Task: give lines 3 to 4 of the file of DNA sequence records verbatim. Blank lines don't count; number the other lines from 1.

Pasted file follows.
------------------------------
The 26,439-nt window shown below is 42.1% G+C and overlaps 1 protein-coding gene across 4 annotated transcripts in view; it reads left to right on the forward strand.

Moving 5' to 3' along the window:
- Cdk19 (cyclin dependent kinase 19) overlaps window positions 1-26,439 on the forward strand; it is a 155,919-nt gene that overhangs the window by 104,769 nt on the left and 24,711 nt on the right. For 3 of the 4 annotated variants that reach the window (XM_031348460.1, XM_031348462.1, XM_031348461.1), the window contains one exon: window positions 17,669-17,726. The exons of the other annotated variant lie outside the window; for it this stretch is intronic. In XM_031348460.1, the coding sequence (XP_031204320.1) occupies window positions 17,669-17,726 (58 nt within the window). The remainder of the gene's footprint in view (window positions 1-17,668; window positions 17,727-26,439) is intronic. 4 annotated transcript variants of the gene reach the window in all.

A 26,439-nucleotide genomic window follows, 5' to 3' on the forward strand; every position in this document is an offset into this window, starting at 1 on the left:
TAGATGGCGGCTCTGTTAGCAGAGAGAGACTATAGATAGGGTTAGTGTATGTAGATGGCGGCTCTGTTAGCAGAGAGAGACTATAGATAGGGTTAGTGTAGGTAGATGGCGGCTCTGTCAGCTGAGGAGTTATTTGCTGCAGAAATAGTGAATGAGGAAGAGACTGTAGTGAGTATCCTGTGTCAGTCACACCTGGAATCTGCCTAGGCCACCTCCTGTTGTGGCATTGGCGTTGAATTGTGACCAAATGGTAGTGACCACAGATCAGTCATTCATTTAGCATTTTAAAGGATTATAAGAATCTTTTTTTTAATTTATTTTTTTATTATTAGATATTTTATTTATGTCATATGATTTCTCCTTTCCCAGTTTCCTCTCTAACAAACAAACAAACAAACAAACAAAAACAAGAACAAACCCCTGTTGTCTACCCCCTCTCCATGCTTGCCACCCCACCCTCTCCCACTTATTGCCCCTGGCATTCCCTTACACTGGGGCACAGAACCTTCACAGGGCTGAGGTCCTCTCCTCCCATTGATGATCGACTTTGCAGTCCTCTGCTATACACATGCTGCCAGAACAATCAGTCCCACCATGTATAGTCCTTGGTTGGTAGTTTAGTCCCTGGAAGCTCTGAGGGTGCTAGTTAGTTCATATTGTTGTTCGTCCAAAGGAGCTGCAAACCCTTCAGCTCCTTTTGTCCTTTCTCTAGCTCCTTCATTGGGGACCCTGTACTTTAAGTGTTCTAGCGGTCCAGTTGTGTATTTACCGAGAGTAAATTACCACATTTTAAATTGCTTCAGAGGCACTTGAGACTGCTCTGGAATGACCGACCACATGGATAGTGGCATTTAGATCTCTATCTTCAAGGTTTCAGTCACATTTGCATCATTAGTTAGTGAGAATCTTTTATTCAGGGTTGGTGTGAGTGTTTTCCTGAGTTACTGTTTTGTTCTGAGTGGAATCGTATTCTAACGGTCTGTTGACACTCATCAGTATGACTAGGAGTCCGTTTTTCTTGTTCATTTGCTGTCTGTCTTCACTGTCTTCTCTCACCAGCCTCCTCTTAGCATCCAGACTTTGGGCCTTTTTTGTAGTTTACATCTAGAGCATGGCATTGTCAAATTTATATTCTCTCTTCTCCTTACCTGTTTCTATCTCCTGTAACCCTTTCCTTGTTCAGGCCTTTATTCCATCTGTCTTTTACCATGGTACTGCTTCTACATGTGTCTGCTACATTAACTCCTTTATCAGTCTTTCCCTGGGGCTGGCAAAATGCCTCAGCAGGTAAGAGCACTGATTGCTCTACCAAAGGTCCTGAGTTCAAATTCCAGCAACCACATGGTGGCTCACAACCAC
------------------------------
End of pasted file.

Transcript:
- Cdk19 (cyclin dependent kinase 19) overlaps window positions 1-26,439 on the forward strand; it is a 155,919-nt gene that overhangs the window by 104,769 nt on the left and 24,711 nt on the right. For 3 of the 4 annotated variants that reach the window (XM_031348460.1, XM_031348462.1, XM_031348461.1), the window contains one exon: window positions 17,669-17,726. The exons of the other annotated variant lie outside the window; for it this stretch is intronic. In XM_031348460.1, the coding sequence (XP_031204320.1) occupies window positions 17,669-17,726 (58 nt within the window). The remainder of the gene's footprint in view (window positions 1-17,668; window positions 17,727-26,439) is intronic. 4 annotated transcript variants of the gene reach the window in all.

A 26,439-nucleotide genomic window follows, 5' to 3' on the forward strand; every position in this document is an offset into this window, starting at 1 on the left: